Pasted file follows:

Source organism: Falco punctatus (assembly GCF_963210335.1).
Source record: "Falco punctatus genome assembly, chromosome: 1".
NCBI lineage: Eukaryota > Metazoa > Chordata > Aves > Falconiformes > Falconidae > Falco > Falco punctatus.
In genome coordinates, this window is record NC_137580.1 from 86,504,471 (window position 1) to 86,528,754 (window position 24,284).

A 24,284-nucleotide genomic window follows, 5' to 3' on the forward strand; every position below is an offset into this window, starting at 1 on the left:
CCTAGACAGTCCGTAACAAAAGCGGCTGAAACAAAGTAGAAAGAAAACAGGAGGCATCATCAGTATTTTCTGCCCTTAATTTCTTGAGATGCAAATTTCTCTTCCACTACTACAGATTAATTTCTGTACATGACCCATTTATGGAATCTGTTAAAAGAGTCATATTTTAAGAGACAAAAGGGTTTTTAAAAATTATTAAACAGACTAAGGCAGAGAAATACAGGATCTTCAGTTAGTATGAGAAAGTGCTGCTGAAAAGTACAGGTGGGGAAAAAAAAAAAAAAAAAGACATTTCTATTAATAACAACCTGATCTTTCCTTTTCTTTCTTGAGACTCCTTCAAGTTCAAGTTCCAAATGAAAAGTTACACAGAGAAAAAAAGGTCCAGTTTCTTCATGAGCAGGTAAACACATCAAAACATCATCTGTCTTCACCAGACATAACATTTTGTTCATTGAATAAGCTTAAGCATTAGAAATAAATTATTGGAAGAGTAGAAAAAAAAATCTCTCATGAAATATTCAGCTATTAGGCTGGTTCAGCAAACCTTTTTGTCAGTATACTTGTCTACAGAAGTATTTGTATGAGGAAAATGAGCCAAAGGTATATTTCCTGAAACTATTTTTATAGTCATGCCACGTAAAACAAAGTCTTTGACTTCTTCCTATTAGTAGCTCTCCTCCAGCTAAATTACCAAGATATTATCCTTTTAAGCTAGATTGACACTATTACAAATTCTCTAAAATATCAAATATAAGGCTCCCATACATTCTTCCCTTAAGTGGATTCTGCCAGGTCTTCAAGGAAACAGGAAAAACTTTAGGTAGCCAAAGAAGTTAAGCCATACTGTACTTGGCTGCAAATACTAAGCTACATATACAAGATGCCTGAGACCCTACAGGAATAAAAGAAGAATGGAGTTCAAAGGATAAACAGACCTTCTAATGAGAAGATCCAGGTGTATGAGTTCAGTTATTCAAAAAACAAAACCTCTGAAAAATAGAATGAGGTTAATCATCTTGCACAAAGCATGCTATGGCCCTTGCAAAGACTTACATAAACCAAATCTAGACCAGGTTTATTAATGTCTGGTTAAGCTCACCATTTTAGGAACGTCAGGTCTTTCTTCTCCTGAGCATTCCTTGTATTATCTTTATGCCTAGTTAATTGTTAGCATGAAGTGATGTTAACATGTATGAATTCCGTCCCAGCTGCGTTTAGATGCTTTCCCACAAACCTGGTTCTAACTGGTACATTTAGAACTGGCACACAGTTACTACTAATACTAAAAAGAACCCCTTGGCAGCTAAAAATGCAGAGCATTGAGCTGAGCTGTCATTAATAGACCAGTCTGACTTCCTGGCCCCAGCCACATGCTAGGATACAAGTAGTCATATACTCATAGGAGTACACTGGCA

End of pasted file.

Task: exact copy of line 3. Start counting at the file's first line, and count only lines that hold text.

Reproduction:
NCBI lineage: Eukaryota > Metazoa > Chordata > Aves > Falconiformes > Falconidae > Falco > Falco punctatus.